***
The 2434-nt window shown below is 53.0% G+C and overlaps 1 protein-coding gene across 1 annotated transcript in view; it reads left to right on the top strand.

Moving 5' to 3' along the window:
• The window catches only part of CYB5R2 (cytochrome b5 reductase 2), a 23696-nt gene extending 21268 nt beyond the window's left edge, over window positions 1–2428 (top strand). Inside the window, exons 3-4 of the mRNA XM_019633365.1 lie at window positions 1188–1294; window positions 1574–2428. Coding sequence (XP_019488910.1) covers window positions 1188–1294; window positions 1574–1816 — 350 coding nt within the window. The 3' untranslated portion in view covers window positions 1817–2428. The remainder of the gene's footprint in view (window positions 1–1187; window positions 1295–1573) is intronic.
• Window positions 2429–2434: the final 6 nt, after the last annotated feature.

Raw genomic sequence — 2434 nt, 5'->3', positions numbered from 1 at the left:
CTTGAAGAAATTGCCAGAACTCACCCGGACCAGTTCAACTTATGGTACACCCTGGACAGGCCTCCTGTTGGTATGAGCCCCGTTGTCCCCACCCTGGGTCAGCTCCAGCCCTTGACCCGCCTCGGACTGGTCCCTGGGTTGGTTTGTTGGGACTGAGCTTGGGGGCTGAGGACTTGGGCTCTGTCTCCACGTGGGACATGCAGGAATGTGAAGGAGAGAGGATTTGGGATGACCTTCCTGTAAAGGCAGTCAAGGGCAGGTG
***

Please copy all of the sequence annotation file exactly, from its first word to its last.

The 2434-nt window shown below is 53.0% G+C and overlaps 1 protein-coding gene across 1 annotated transcript in view; it reads left to right on the top strand.

Moving 5' to 3' along the window:
• The window catches only part of CYB5R2 (cytochrome b5 reductase 2), a 23696-nt gene extending 21268 nt beyond the window's left edge, over window positions 1–2428 (top strand). Inside the window, exons 3-4 of the mRNA XM_019633365.1 lie at window positions 1188–1294; window positions 1574–2428. Coding sequence (XP_019488910.1) covers window positions 1188–1294; window positions 1574–1816 — 350 coding nt within the window. The 3' untranslated portion in view covers window positions 1817–2428. The remainder of the gene's footprint in view (window positions 1–1187; window positions 1295–1573) is intronic.
• Window positions 2429–2434: the final 6 nt, after the last annotated feature.

Raw genomic sequence — 2434 nt, 5'->3', positions numbered from 1 at the left:
CTTGAAGAAATTGCCAGAACTCACCCGGACCAGTTCAACTTATGGTACACCCTGGACAGGCCTCCTGTTGGTATGAGCCCCGTTGTCCCCACCCTGGGTCAGCTCCAGCCCTTGACCCGCCTCGGACTGGTCCCTGGGTTGGTTTGTTGGGACTGAGCTTGGGGGCTGAGGACTTGGGCTCTGTCTCCACGTGGGACATGCAGGAATGTGAAGGAGAGAGGATTTGGGATGACCTTCCTGTAAAGGCAGTCAAGGGCAGGTG